England Women manager Phil Neville has urged the country's top clubs to 'throw open' their stadiums to women's teams in a bid to put women's football on a grander stage and 'blow away the rest of Europe' with huge crowds.
The question on bigger venues, put to Neville by journalist Rich Laverty for Our Game Magazine, comes after record breaking crowds in Spain and Italy have been recorded this year as a result games held in bigger stadiums where male sides normally play.
There were nearly 50,000 people at Bilbao's San Mames in January to see Athletic Club Femenino face Atletico Madrid. Atletico then held their own huge game against Barcelona at the brand new state-of-the-art Wanda Metropolitano in March, with more than 60,000 attending.
That crowd set a new world record for a domestic club game, while an Italian national record was set soon afterwards when Juventus Women then drew a crowd close to 40,000 in a game against Fiorentina at the Allianz Stadium in Turin.
But while Wembley Stadium has been used in England for the FA Cup final every season since 2015, with attendance climbing year on year and reaching 45,000 in 2018, club games on these shores are still typically played at non-league grounds or other small venues.
Arsenal, for example, play at Meadow Park, home on non-league club Boreham Wood. Chelsea share Kingsmeadow with AFC Wimbledon, Manchester City use the 7,000 capacity Academy Stadium on the Etihad Campus, while Manchester United play at Leigh Sports Village, a site associated with rugby league, but also home to the club's male Under-19 and Under-23 teams.
Instead, Neville wants to see English women's teams get the chance to play at places like the Emirates, Stamford Bridge, Etihad and Old Trafford, and match their European counterparts.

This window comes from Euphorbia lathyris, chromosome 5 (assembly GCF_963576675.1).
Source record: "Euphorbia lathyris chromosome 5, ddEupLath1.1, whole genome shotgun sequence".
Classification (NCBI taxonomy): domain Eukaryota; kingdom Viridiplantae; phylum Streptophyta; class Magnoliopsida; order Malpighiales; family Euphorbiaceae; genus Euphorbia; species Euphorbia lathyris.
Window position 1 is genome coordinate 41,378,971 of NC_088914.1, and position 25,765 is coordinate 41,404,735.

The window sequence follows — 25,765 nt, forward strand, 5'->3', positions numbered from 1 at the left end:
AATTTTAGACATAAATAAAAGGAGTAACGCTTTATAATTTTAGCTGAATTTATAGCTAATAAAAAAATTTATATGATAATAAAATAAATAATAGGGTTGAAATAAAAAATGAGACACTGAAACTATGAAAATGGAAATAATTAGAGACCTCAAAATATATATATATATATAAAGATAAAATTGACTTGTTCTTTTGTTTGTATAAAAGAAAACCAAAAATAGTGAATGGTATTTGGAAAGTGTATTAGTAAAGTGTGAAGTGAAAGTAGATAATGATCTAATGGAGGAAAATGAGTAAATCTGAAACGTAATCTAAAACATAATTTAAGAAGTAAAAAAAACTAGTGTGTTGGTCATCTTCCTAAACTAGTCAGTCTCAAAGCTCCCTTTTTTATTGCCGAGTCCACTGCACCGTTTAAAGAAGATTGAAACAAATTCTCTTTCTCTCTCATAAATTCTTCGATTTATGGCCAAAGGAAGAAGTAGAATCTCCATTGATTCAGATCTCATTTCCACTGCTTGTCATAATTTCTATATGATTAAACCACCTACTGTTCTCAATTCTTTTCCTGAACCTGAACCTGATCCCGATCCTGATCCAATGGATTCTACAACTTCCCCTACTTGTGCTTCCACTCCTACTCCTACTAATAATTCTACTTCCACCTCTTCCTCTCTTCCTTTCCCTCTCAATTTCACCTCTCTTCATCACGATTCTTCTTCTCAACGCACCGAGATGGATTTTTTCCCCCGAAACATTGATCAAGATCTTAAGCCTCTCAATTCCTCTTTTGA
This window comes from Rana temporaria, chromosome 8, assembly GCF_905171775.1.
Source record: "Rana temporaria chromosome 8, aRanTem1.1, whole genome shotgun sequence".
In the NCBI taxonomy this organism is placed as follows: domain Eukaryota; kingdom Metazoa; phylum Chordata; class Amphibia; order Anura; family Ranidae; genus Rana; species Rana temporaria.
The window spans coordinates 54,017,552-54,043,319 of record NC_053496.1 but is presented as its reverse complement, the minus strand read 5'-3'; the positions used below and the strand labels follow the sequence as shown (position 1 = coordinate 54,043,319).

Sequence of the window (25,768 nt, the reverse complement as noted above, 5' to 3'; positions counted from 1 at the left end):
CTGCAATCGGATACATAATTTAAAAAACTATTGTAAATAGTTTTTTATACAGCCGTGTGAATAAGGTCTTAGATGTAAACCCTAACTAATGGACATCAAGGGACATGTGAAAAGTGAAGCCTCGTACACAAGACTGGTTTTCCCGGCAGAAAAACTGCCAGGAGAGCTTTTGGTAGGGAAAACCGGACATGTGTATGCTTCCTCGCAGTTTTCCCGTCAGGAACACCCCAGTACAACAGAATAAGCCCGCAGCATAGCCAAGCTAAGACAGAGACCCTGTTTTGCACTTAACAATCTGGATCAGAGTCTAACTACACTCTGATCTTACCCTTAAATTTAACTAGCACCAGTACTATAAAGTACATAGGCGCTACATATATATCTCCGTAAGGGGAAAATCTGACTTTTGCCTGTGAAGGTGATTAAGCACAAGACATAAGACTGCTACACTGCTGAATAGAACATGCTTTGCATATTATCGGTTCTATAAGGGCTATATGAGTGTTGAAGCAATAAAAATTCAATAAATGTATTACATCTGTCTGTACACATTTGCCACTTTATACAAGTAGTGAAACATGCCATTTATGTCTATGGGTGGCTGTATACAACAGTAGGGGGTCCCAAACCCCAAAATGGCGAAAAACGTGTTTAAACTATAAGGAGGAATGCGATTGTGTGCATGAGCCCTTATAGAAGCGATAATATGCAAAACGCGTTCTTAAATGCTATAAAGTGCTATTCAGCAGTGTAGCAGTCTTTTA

The England boss does believe that attendances in England's Women's Super League, which can exceed 2,000, are better and more sustainable than the recent big one-off games in Spain or Italy, but still wants to see a bigger venues occasionally used to push it further.
"There were over 1,500 at Solihull to watch Birmingham versus Arsenal, over 2,000 at Kingsmeadow, we've got a good foundation and I see games in Spain where there are 100 to 150 people watching. As a baseline, I think we've got a bit more sustainability," he told Our Game Magazine.
"What I would say is now there are some teams, the big teams, who have got to open their big stadiums and fill them. Let's blow the rest of Europe away because I think the game in this country is at a far better place than what it is in Spain or Italy.
"If Man United or Arsenal win the league, throw open your stadium."
Chelsea recently faced Paris Saint-Germain in the Women's Champions League quarter finals and will soon face five-time winners Lyon in the competition's last four, and Neville suggested this could be the perfect occasion to play at a big venue like Stamford Bridge.
"Chelsea have a big Champions League game, why not play it at Stamford Bridge? I think now my players are at a level where our big clubs have got to open their stadiums and let's blow away the rest of Europe," he said.
If free tickets are required to initially get the buzz going, the former Manchester United player doesn't have an issue with that either - "Why not?" he asked.
His old club have announced just this week that fans will be granted free entry to a men's Under-23 fixture at Old Trafford on Friday, proving that they are happy to cover costs and not profit from gate receipts if it means promoting a game for a team other than the senior men's side.
As things stand, Old Trafford is actually listed as one of two 'secondary venues' for United Women that 'may or may not be used during the season'. The women's team is yet to play at the Theatre of Dreams since forming last summer, but it proves it has at least been thought about.